Aboriginal suicide crisis as four more girls take their lives
Four Aboriginal girls have taken their own lives in a horror week that has led one of the nation’s most prominent suicide researchers to predict indigenous children will soon comprise half of all youth suicides.
There is deep concern that the overall youth suicide rate has been rising in Australia, and among indigenous children it is rising fast. About 5 per cent of Australian children aged up to 17 are Aboriginal and Torres Strait Islander, but 40 per cent of the children who took their own lives over the past year were indigenous, Gerry Georgatos, the head of the federal government’s indigenous critical response team, said.
According to Mr Georgatos, 102 indigenous children took their own lives in 2009. In 2017, 167 indigenous children died by suicide, and last year’s figure is expected to exceed 180, he said. “From what I am seeing it is heading towards 50 per cent,” he said.
The most recent tragedy was on Thursday in Perth’s south, where a 15-year-old indigenous girl is believed to have taken her own life. She had been living with her father who was devoted but struggling, a friend of the family told The Weekend Australian. Her death comes after a 15-year-old indigenous girl from Western Australia died in Townsville Hospital on January 3, two days after she was rushed there as a result of self-harming. She had been visiting relatives.
On Sunday, a 12-year-old indigenous girl in the WA iron ore town of South Hedland died by suicide. Her father had taken his own life in 2012, The Weekend Australian has been told. And on Monday, a 14-year-old girl in the Kimberley Aboriginal community of Warmun took her own life.
Federal Aboriginal Affairs Minister Nigel Scullion yesterday said every suicide was a tragedy and the effects on tight-knit Aboriginal and Torres Strait Islander communities were profound.
“The government commissioned the Aboriginal and Torres Strait Islander Islander Suicide Prevention Evaluation Project which was led by indigenous leaders, professor Pat Dudgeon and Tom Calma, to develop community-led solutions,” he said.
“In January 2017, the government invested $10 million in a National Indigenous Critical Response Service which makes contact with families affected by a suicide or a traumatic event and co-ordinates support services to ensure they are delivered in a co-ordinated and culturally
appropriate way that best meets the needs of the family.”
Mr Scullion said the government, through the Department of Health, was also investing $84.75m over three years to improve access to culturally sensitive mental health services for Aboriginal and Torres Strait Islander people.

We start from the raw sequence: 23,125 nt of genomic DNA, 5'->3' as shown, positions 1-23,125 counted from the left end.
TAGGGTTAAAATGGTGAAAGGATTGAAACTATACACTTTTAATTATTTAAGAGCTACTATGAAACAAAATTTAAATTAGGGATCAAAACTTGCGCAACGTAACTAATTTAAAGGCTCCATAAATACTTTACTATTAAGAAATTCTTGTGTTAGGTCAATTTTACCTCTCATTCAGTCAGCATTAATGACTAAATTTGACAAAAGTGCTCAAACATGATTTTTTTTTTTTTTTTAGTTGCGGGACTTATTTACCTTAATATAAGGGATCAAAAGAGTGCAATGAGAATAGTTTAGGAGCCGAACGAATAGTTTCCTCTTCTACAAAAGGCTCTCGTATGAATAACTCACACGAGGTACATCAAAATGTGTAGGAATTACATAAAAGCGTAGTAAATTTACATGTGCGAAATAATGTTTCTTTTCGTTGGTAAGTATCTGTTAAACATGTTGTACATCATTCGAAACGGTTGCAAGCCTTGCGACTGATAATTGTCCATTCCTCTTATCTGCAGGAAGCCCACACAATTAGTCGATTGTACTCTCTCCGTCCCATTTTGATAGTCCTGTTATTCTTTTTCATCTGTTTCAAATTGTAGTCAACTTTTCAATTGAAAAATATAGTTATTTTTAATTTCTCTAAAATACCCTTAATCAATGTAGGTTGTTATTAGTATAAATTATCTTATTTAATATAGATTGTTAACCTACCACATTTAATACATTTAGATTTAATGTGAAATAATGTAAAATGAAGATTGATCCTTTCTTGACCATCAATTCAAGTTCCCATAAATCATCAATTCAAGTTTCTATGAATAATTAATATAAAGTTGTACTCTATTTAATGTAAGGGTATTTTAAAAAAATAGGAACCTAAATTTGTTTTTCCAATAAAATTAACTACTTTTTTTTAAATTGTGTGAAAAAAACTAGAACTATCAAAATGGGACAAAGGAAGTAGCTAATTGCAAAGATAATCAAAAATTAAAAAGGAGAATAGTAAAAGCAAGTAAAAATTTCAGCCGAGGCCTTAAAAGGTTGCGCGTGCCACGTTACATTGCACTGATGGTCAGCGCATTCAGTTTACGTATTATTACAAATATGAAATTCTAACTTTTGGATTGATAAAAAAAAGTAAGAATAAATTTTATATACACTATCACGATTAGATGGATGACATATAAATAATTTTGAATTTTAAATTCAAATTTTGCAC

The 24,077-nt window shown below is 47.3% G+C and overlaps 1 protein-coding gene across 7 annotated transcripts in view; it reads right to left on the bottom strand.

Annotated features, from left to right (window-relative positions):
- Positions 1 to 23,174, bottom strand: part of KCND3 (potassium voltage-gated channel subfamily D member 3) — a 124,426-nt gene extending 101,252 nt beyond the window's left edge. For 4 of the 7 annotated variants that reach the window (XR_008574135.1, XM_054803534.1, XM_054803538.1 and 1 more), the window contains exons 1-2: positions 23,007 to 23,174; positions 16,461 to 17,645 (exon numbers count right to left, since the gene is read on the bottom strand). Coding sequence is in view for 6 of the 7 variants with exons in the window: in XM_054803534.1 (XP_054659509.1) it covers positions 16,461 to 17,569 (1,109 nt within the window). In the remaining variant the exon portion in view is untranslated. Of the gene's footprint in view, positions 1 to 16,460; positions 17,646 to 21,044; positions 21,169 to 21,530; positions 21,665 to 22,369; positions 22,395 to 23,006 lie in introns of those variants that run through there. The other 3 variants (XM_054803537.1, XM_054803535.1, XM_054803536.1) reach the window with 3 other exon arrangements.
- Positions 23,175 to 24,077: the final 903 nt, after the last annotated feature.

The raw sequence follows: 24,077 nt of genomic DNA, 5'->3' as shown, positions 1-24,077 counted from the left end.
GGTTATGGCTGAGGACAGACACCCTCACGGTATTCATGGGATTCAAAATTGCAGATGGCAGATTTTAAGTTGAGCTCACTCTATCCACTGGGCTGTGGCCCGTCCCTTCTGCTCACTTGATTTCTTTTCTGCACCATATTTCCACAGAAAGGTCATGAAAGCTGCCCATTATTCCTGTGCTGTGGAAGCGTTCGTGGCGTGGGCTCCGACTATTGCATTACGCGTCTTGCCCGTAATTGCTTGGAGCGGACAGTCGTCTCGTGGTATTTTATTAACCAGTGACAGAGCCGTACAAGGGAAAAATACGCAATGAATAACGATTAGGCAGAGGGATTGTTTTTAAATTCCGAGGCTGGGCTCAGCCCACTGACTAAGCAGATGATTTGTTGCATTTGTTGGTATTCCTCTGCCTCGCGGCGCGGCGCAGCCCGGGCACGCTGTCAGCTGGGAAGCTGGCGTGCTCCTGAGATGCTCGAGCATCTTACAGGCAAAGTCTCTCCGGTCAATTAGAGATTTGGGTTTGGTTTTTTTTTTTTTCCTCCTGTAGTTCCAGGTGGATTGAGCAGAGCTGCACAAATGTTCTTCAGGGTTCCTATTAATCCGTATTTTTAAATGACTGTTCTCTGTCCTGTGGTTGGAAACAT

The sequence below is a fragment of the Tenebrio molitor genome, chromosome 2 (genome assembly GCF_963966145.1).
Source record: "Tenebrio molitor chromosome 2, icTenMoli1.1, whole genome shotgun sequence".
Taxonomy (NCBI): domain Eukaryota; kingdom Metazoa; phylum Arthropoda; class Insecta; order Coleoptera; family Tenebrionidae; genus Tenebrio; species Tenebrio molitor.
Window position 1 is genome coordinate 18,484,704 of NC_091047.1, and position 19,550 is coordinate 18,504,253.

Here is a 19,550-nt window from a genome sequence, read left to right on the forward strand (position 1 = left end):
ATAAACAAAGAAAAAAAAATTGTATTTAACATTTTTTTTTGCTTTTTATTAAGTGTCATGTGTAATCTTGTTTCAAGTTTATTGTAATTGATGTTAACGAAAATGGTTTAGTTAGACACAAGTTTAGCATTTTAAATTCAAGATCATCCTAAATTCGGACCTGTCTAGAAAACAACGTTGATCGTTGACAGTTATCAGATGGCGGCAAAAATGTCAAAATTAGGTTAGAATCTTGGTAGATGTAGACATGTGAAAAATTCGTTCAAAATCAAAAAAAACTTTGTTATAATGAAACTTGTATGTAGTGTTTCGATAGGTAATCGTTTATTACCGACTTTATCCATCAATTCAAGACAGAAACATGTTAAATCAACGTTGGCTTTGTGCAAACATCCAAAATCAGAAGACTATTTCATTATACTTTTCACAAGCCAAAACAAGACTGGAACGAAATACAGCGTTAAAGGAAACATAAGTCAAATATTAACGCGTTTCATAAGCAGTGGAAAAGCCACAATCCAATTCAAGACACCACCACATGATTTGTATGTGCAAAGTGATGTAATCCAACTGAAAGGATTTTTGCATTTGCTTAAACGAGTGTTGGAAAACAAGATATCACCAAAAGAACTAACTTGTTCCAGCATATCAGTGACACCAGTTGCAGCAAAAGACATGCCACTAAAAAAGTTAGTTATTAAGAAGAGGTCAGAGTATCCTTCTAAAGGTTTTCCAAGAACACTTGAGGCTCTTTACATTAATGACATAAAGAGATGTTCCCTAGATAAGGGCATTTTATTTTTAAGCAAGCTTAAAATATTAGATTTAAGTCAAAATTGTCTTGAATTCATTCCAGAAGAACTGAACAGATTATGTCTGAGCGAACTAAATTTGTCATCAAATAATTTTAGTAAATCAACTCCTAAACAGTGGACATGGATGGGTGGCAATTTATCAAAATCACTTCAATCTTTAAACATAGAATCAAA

It has also committed $36m to fund 12 suicide prevention trial sites and a further $13m to extend the trials, including in the Kimberley and Darwin regions. “In addition, in 2017 I announced $9.5m to expand indigenous mental health first aid training in remote communities,” he said. “Unfortunately, suicide rates among indigenous people are twice the national rate and five times the national rate for young people. For suicide rates to fall it is essential Aboriginal and Torres Strait Islander people can access responsive and culturally-appropriate care — and this is something the critical response service provides.
“We are also committed to working with indigenous families to ensure their children are attending school and adults are in work which will support healthier communities.”
In November a study led by the University of Western Australia’s Pat Dudgeon revealed the Kimberley had 74 indigenous deaths by suicide per 100,000 recorded between 2005 and 2014, more than three times the average rate across Australia. At the time Professor Dudgeon said indigenous suicide was the fifth-leading cause of death for indigenous Australians compared with 13th among non-indigenous Australians. “The figures from the report are very concerning; it is evident that far more needs to be done,” Professor Dudgeon said.
“Although it’s a complex issue and there is no single factor leading to suicide, it is evident that colonisation has played a key role in negatively affecting the general mental health and wellbeing of indigenous people, resulting in higher suicide rates in the countries reviewed.
“Governments need to do more to prevent suicide by including indigenous people in their discussions. We also need to consider the social factors leading to these issues and the need for community-led, culturally based solutions. ” Readers seeking support and information about suicide prevention can contact Lifeline on 13 11 14